Empowering women and young people to own their futures: Our 2017 impact

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Despite the Trump Administration’s dramatic expansion of the Global Gag Rule last year, we continued to deliver family planning services to women and men in some of the poorest and most hard-to-reach communities around the world in 2017.  We worked tirelessly to ensure our clients got the quality care they needed and fought hard to replace US Government funding that disappeared fast during 2017. As our supporters, these results are your results too; we could not have done it without you!

Here is our 2017 global impact report. We are deeply grateful for the solidarity and financial support you and many other US supporters provided.  Your confidence in us made us stand tall and fight on courageously.

Despite the sustained political ill-winds, our teams around the world ensured that 26.9 million women, men and adolescents were using a method of contraception supplied by MSI - an increase of 1.5 million compared with 2016.

Our services also prevented 5.4 million unsafe abortions, 8.2 million unintended pregnancies and 23,900 maternal deaths.

We stood firm in our commitment to women with the greatest need and last year:  

  • 26% of our clients were living in extreme poverty.
  • 51% of our clients were using no modern contraception when they came to us.
  • 50% of our clients had no other way to get the service we provided.

We also worked hard to transform youth engagement in our programs, almost doubling our global proportion of adolescent clients. Roughly 25% of the world’s population – 1.8 billion people – is between ages 10 and 24. With the right policies and investments, young people can harness their futures to stay healthy, complete their education and pursue their dreams.

Between January 2017 and April 2018, we served more than one million clients between ages 15 and 19.

There is abundant evidence that by helping adolescents postpone pregnancy until they are ready, we help them build a strong base for success in life and sustainable prosperity for the planet. But many politicians, service providers, parents and educators treat young people as irresponsible or naïve, withholding the information and means they need to prevent pregnancies. We recognize that adolescents are critically under-served, and that as a family planning service provider and advocate, we have a unique role to play in changing this.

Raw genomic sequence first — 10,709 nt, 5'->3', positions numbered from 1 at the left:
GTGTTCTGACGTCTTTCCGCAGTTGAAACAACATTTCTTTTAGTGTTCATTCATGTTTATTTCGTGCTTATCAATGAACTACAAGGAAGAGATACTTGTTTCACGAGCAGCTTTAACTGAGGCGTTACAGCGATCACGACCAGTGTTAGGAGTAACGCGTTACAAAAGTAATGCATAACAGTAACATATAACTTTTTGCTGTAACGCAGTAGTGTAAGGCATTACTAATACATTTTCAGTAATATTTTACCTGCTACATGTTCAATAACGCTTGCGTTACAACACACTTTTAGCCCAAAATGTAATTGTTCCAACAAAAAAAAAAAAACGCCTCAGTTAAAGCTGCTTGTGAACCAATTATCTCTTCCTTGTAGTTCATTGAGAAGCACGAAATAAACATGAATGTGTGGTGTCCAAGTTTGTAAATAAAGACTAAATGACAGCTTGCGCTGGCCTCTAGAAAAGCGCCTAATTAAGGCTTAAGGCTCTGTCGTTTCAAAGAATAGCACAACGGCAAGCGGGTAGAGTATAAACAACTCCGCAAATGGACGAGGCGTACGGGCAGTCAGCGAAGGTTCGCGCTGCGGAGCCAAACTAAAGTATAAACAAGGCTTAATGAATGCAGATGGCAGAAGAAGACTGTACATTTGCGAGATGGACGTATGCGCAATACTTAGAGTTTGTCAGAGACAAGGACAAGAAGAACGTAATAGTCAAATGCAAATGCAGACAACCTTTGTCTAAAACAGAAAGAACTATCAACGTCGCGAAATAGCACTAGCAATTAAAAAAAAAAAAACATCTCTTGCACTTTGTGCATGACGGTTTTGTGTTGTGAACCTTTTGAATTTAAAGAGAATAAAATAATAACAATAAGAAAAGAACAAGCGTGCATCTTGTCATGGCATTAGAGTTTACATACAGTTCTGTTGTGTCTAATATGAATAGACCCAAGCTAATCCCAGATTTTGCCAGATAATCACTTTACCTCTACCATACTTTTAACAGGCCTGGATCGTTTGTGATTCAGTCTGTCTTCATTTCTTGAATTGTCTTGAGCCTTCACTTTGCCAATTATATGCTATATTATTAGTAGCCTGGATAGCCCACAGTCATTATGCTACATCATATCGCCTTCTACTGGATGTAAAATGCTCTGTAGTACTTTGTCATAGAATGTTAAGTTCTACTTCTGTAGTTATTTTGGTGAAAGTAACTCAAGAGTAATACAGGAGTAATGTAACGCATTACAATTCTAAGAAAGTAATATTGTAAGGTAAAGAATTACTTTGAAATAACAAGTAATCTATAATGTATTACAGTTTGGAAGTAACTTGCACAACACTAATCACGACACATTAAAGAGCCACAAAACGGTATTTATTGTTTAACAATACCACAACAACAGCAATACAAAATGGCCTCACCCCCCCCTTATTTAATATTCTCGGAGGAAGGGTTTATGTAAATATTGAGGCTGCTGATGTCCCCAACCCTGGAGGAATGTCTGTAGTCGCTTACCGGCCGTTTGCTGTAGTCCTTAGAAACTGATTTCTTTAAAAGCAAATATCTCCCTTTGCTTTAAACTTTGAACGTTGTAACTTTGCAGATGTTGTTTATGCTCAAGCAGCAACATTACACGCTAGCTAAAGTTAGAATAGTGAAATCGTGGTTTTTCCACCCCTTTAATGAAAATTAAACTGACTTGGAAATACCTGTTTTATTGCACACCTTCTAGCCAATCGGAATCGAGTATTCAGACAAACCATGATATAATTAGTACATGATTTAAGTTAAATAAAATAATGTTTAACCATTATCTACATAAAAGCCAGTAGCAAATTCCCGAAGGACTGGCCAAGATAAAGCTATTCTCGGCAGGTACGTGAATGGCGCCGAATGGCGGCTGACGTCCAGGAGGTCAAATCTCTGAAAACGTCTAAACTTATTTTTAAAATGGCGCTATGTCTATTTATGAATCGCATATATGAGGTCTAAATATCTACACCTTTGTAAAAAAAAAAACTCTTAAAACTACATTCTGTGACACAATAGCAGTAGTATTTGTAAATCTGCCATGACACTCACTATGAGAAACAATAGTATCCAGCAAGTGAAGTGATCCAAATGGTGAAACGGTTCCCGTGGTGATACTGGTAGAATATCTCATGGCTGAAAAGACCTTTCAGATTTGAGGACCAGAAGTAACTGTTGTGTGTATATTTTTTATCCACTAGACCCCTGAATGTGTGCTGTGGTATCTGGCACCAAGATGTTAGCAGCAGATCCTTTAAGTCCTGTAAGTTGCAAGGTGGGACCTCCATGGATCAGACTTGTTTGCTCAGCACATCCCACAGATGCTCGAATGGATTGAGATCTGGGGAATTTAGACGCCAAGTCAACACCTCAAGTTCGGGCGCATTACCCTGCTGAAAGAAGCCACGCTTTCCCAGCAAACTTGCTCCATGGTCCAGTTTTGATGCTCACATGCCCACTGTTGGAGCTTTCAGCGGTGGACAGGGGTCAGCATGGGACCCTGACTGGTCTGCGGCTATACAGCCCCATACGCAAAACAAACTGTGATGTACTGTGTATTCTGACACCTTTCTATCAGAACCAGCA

One MSI team member, Mary Benjamin, is reaching young women with reproductive choice in Tanzania. Her story is just one of many dedicated MSI providers striving to empower young people in the 37 countries where we work.

Mary Benjamin’s Story

Growing up watching her mother provide family planning services to local women in Tanzania, Mary Benjamin knew she wanted to follow in her footsteps from a young age. Now 25, Mary is a nurse at the Marie Stopes Bajaj youth club in Dar es Salaam.

“I had the dream to be a nurse like my mom, I was so impressed to see her in the family planning service and caring for the women. I said to myself, ‘my mom was helping them, and for me I want to be just like her.’”

Watching her work at the center, it’s easy to see why she has chosen this vocation. Mary is a confident and empathetic figure, and clearly cares about the young people she serves.

“I decided to specialize in family planning because I want to help other youth fulfill their dreams. It’s all about health education. If you give them health education, they will understand what to do, at what time and at what point.”

Through her work with young women, Mary is acutely aware of the many challenges they face, from the stigma surrounding sex outside marriage to the logistical challenges of reaching a clinic in rural Tanzania.

“Some of them are too rural to be able to find family planning clinics, so if we can go there and reach them, give them the service there, it helps them.”

Read the full 2017 global impact report.


Our Global Impact Last Year


women using a MSI
method of contraception


unintended pregnancies


unsafe abortions prevented


pregnancy-related deaths prevented